I long ago conceded that in order to survive this winter I was going to have to wear a coat (black, of course) that made me look like I was walking around in a sleeping bag. Kind of like a Goth Michelin Man. AND a scarf pulled up over my nose and ears. AND earmuffs inside my hood. It isn’t pretty, but I’m certainly not alone.
I recently conceded that winter is never going to end in New York, and I have started going back outside, by which I mean heading further afield than my studio building, which is only half a block from my apartment.
Even though I know that going to the Chelsea galleries is a walk that gets colder and colder as one makes it (Hudson River approaching! Blowing wind is torture!) I was out on Thursday night for an important gallery opening: David Row’s There and Back at Loretta Howard at 525 West 26th Street (http://www.lorettahoward.com).
David (http://www.davidrow.com) is an amazing painter and a faculty member at SVA, and I took his workshop my first semester in the MFA program. We discussed art criticism, took a field trip to look at galleries, and David visited our studios and gave us lots of important feedback. He was certainly one of the first to tell me to change everything I was doing, and although that sounds harsh, it was critical for me to hear at the time.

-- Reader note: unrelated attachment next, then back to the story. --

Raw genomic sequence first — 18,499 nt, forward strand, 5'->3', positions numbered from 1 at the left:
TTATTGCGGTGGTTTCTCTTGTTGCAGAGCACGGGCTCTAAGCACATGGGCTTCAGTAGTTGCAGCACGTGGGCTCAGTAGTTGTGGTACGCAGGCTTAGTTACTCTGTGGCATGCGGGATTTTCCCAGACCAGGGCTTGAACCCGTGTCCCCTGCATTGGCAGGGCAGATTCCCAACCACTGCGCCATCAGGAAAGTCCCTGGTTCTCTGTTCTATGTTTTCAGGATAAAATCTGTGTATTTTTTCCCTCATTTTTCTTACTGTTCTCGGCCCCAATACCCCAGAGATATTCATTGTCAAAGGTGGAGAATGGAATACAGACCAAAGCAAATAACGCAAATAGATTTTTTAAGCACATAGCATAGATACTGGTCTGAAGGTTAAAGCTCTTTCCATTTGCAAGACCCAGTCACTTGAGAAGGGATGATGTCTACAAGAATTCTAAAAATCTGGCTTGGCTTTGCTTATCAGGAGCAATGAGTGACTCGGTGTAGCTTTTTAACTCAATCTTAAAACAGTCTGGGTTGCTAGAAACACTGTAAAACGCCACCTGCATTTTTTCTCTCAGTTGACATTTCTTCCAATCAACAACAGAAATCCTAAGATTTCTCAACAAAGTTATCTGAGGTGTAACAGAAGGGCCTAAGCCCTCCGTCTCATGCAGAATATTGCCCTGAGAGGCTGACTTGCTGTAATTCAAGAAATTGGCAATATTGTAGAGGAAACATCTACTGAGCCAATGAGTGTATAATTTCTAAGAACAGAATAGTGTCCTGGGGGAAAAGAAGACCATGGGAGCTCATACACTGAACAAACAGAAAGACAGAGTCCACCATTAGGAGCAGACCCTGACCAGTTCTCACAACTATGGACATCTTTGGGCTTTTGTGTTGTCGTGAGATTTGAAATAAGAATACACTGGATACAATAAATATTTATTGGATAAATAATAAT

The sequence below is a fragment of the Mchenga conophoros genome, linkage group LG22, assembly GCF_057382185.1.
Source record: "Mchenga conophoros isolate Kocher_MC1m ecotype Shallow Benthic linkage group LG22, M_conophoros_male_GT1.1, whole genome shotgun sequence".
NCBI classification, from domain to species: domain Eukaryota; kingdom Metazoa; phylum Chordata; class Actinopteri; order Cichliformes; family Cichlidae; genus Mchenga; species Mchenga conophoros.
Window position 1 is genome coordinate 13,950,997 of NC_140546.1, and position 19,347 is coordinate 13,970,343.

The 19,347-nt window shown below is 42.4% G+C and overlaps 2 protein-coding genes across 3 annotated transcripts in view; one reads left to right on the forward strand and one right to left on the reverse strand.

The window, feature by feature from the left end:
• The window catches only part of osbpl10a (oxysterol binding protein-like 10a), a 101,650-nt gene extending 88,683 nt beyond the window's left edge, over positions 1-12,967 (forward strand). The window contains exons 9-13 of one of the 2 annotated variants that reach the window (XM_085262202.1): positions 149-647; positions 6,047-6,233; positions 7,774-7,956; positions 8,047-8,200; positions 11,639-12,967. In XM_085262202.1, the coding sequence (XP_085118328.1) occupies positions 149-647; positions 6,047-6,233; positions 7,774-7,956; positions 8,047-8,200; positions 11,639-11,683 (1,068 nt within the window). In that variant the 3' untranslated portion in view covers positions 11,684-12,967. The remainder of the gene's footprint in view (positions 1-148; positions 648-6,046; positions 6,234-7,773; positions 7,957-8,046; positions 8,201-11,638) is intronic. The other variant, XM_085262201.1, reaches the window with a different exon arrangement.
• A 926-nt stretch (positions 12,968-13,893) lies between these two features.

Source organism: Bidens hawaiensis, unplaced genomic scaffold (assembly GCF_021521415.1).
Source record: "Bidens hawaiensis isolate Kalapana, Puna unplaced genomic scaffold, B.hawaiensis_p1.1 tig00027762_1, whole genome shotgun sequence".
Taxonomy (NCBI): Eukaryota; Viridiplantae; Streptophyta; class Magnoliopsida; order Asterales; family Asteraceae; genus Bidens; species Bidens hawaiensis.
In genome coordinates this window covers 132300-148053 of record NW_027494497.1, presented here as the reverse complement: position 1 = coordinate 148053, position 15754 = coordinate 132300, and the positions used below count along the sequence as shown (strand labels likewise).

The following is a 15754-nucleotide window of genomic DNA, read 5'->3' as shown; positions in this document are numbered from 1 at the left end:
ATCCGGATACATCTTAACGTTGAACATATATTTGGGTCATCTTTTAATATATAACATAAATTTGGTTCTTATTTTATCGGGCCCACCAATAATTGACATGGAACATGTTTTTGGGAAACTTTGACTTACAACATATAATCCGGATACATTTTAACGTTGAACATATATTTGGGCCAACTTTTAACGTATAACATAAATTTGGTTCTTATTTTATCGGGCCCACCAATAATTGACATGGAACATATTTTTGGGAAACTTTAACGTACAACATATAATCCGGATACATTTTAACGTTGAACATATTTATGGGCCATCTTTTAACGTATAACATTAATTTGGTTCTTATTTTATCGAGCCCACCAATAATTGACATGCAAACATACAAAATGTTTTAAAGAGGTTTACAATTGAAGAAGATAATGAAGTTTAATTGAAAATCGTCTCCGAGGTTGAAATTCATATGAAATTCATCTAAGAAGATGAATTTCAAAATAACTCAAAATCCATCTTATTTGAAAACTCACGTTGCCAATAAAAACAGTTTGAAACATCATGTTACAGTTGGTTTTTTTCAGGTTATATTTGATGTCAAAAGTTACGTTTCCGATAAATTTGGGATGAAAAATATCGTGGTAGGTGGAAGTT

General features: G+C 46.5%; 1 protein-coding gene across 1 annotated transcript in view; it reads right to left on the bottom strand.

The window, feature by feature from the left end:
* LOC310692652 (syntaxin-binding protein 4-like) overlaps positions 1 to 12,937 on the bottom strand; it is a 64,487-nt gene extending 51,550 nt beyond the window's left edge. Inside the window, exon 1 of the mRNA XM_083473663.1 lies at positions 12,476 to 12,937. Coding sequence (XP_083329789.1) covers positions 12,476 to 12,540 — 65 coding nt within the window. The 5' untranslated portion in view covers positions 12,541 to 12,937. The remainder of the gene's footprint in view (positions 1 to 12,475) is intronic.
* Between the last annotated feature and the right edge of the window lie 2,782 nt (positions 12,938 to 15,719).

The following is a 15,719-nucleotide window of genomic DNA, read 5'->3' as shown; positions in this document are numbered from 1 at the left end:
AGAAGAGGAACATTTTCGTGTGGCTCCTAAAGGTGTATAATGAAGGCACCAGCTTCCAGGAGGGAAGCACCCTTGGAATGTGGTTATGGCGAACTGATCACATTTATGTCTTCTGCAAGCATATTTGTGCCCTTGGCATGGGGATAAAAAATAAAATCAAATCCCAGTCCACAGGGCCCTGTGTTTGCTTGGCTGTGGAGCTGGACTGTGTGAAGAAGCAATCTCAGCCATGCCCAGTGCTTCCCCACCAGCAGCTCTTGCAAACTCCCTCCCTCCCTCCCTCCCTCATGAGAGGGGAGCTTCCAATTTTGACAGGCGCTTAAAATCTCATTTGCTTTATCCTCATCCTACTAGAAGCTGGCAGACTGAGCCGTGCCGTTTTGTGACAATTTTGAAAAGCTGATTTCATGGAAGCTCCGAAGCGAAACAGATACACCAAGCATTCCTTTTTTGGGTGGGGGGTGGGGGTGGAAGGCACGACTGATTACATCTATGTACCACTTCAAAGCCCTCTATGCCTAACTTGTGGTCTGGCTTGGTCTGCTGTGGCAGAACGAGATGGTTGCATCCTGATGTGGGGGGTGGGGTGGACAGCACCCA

His new show of shaped canvases is stunning. In the best possible way, they are paintings about painting. The surfaces are mesmerizing – scraped, overlaid, pieced together – the colors are intoxicating, and while clearly abstract, they have a richness and depth that draws in the viewer.
I also saw some exemplary student work this week, namely self-portraits from freshmen in Brooke Larsen’s drawing class. Using the technique pioneered by Chuck Close (large portraits gridded and filled in with multiple colors), I found two especially compelling.
Kathryn Thiele’s is made entirely of tiny strips of colored paper, and Naomi Hia’s consists only of the repeated use of her first name. And these are freshmen!
Stay warm during our endless ice age. Go see the David Row show if you can. And make art!